In 1633, as the plague swept Europe, the villagers of Oberammergau prayed to God. They promised to perform the story of Jesus’s Passion — his life, death and resurrection — every 10 years, as long as God spared them from the horrors of the disease.
Since then, the people of Oberammergau, in what is now Germany, have largely kept up their end of the bargain.
But, on Thursday, the organizers of the play — which has a cast of some 2,500 and can feature 900 people onstage at once — announced they were canceling this year’s edition of the Passion Play, because of the coronavirus pandemic.
The first of the 103 daylong performances had been scheduled for May 16. The production will be delayed until 2022, the organizers said in a statement.
Germany is on lockdown because of the virus, with large gatherings banned. On Wednesday, Chancellor Angela Merkel used a rare televised address to plead with people to obey restrictions and self-isolate.
“This is serious,” Ms. Merkel said. “Take it seriously. Since German reunification — no, since World War II — our country has never faced a challenge where we depended so much on our collective actions and solidarity.”
Each performance of the Passion Play would have been watched by around 4,500 people, many of whom would have traveled to Germany especially for the event. Organizers said in the statement that the decision was taken with the local health authorities, who decided that, even if Germany’s restrictions on large-scale gatherings were lifted by May, there would still be “a high risk of recurrent infections over a long period of time.”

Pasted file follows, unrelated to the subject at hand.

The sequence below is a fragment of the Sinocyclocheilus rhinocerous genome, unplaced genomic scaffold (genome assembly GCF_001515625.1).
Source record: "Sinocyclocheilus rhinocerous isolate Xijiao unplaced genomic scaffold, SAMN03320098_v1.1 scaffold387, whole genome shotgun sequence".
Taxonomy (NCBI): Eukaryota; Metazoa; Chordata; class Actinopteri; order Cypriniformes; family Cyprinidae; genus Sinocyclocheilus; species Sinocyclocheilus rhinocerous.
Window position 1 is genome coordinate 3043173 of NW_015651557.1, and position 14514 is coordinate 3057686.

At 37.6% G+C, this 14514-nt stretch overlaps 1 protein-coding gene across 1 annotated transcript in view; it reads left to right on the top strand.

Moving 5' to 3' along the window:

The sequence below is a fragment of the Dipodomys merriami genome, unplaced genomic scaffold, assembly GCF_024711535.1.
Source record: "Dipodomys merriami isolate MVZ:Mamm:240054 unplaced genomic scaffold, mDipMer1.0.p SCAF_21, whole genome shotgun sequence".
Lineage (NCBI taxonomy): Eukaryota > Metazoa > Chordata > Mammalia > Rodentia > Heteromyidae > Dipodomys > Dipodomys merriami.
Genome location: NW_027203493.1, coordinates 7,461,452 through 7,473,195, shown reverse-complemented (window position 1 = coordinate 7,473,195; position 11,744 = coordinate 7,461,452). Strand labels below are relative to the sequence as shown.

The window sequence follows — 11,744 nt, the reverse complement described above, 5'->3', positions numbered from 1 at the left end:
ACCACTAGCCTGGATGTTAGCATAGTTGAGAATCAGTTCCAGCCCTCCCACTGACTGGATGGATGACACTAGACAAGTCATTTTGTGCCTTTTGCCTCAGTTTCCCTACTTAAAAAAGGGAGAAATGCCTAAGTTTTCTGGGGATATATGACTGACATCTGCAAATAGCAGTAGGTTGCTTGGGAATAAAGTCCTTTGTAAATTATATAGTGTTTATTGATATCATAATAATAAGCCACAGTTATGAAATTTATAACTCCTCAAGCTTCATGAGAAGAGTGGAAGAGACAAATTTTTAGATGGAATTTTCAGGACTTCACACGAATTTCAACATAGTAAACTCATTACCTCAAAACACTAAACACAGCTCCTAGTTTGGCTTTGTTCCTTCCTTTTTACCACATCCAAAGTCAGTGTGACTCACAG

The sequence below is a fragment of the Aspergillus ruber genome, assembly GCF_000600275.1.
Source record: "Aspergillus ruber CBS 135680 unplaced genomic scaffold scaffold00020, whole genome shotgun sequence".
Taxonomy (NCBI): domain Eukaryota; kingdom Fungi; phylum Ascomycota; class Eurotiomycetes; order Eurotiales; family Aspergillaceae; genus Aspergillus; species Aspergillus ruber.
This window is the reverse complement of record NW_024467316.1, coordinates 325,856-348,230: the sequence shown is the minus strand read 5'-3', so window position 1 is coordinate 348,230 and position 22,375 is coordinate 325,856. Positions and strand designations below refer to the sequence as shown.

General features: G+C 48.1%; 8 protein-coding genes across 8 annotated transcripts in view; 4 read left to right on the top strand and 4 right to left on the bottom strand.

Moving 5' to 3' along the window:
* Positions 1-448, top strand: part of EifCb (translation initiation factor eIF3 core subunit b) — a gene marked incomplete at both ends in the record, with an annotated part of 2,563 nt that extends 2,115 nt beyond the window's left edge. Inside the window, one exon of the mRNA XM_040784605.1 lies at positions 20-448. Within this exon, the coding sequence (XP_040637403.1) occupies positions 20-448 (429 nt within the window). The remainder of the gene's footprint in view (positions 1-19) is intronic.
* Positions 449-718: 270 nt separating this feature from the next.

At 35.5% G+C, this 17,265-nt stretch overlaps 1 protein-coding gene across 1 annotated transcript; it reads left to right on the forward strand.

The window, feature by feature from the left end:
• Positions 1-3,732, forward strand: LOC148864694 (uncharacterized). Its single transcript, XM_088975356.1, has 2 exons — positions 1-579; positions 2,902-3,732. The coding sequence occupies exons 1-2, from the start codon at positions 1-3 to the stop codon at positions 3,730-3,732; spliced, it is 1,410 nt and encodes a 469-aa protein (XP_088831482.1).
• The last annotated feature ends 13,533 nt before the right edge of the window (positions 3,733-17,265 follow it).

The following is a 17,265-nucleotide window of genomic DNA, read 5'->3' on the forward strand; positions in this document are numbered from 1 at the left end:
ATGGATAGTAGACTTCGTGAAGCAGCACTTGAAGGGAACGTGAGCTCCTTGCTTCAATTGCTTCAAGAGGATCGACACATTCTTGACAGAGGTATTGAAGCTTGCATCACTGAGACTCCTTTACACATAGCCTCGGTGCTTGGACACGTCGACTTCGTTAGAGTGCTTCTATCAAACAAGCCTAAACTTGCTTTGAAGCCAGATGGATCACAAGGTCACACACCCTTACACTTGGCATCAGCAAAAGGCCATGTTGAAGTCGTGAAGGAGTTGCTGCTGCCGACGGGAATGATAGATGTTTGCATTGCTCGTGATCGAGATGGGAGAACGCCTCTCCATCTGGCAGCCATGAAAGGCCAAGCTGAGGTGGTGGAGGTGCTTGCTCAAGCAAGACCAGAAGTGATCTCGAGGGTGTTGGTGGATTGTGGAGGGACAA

“At this stage, it can be clearly predicted that an event on the scale of the Passion Play is not feasible,” the health department of Garmisch-Partenkirchen, the local authority, said in the statement. “The risk is too high that new chains of infection will develop,” it added.
This is not the first time an edition of the Passion Play has been canceled. In 1770, Elector Maximilian III, then Duke of Bavaria, banned all passion plays, as part of a drive against extravagance.
Eight years later, a new ruler exempted Oberammergau from the ban, after it was “cleansed of all unsuitable improprieties,” according to the Passion Play’s website. After a thorough review, the villagers were given the go-ahead to stage the play in 1780.
The 1920 edition was canceled because the village lost many musicians and actors in World War I, although the villagers voted to stage it again in 1922. In 1940, during World War II, the play was canceled entirely. Organizers began preparing for a 1947 edition, but this was called off over concerns about feeding and accommodating so many visitors during a period of postwar reconstruction.
The cancellation is only the latest major European cultural event to fall victim to the pandemic this week. On Wednesday, the Eurovision Song Contest was canceled, as was the Glastonbury Music Festival.
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